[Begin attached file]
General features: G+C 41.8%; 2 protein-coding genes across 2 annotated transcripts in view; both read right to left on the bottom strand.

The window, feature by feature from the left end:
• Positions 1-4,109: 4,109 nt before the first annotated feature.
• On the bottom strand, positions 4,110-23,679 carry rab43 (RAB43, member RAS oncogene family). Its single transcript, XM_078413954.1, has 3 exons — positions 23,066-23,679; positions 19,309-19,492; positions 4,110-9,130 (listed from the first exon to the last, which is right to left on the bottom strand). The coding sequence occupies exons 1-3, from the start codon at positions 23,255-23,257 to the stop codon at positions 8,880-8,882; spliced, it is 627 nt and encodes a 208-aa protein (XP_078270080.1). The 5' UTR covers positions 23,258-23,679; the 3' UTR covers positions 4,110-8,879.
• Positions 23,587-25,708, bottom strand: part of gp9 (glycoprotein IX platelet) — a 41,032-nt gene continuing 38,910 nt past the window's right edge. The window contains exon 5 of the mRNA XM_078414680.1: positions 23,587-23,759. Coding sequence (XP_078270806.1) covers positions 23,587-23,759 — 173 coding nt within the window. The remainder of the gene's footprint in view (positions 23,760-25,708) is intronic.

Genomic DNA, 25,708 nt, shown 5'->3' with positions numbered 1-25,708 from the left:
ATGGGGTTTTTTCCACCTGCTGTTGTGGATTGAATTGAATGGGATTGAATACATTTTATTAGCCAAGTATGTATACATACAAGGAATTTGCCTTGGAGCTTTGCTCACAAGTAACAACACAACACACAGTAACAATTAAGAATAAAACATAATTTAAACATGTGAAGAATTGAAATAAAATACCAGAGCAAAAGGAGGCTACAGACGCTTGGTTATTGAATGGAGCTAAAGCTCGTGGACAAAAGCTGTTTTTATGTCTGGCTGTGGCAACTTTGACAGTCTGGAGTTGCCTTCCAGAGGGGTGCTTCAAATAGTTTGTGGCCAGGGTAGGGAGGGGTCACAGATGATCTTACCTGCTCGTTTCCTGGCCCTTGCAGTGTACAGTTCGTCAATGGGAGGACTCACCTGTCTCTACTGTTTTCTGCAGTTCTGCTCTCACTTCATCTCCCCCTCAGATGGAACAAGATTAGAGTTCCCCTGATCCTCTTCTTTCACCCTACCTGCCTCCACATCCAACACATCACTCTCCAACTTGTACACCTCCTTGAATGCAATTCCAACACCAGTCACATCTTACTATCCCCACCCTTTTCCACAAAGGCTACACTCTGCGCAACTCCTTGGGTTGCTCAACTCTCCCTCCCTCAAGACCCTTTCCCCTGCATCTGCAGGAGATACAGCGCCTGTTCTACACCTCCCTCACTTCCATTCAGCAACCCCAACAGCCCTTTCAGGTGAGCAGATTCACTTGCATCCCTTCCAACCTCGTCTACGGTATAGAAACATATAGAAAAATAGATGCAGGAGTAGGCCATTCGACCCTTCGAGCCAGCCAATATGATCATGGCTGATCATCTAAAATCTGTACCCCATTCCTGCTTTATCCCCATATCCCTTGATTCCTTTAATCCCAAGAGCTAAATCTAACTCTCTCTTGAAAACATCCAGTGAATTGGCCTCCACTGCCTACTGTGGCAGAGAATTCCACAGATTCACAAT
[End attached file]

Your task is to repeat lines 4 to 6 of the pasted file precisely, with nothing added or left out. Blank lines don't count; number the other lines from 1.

• On the bottom strand, positions 4,110-23,679 carry rab43 (RAB43, member RAS oncogene family). Its single transcript, XM_078413954.1, has 3 exons — positions 23,066-23,679; positions 19,309-19,492; positions 4,110-9,130 (listed from the first exon to the last, which is right to left on the bottom strand). The coding sequence occupies exons 1-3, from the start codon at positions 23,255-23,257 to the stop codon at positions 8,880-8,882; spliced, it is 627 nt and encodes a 208-aa protein (XP_078270080.1). The 5' UTR covers positions 23,258-23,679; the 3' UTR covers positions 4,110-8,879.
• Positions 23,587-25,708, bottom strand: part of gp9 (glycoprotein IX platelet) — a 41,032-nt gene continuing 38,910 nt past the window's right edge. The window contains exon 5 of the mRNA XM_078414680.1: positions 23,587-23,759. Coding sequence (XP_078270806.1) covers positions 23,587-23,759 — 173 coding nt within the window. The remainder of the gene's footprint in view (positions 23,760-25,708) is intronic.

Genomic DNA, 25,708 nt, shown 5'->3' with positions numbered 1-25,708 from the left: